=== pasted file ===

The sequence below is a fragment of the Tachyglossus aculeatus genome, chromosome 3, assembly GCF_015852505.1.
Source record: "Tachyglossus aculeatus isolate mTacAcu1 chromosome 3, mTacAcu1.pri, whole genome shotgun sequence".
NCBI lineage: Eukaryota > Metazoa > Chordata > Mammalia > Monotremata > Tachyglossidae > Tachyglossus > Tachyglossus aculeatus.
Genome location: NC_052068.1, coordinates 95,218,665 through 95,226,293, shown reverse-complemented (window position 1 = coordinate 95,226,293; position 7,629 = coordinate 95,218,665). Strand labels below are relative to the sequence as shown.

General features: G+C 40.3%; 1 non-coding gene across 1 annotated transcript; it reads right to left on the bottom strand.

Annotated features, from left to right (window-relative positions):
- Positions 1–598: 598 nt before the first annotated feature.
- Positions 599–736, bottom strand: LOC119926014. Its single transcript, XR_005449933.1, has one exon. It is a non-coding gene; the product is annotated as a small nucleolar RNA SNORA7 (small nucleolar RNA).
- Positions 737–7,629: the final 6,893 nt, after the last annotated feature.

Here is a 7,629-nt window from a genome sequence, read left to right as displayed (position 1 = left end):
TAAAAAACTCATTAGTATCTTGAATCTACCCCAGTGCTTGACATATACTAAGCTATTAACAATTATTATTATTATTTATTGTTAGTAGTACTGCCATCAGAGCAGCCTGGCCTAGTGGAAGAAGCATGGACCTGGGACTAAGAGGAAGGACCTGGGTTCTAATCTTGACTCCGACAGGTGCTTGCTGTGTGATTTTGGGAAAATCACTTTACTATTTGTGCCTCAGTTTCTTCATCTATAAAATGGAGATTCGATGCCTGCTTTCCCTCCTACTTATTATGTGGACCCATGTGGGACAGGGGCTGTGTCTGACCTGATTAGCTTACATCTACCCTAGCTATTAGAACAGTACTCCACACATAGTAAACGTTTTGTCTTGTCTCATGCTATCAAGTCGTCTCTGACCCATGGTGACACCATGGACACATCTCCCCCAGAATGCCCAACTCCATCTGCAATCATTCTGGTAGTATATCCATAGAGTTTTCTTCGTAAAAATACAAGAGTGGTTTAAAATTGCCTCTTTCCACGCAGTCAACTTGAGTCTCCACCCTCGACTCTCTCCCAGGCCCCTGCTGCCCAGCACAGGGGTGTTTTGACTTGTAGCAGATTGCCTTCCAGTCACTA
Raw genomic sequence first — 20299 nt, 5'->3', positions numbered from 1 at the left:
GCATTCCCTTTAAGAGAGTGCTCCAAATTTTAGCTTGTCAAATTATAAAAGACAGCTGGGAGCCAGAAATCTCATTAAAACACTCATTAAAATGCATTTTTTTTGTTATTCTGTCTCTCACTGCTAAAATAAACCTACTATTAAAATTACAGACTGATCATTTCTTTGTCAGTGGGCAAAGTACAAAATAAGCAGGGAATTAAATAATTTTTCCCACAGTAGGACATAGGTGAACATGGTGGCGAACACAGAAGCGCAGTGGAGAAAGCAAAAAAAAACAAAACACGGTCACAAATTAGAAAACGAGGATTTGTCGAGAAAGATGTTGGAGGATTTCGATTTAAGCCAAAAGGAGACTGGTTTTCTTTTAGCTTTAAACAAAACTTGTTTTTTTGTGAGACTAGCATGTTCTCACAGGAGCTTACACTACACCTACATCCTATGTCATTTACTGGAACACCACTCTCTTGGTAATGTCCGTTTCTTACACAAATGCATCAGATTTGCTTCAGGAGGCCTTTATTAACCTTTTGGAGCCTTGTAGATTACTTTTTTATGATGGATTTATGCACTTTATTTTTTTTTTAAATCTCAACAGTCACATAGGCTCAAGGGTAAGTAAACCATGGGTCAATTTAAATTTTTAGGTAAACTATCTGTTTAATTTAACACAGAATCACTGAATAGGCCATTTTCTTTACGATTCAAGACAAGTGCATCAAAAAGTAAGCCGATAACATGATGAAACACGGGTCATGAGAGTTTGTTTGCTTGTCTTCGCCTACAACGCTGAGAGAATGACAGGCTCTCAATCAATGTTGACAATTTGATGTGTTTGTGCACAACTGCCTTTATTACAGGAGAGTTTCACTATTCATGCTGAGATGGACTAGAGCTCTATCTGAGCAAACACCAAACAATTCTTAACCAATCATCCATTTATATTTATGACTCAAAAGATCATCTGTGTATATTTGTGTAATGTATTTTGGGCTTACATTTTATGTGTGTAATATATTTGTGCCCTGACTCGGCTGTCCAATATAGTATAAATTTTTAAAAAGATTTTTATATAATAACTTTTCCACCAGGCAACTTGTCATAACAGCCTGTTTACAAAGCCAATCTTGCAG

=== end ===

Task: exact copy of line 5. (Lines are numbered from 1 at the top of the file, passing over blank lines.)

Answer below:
General features: G+C 40.3%; 1 non-coding gene across 1 annotated transcript; it reads right to left on the bottom strand.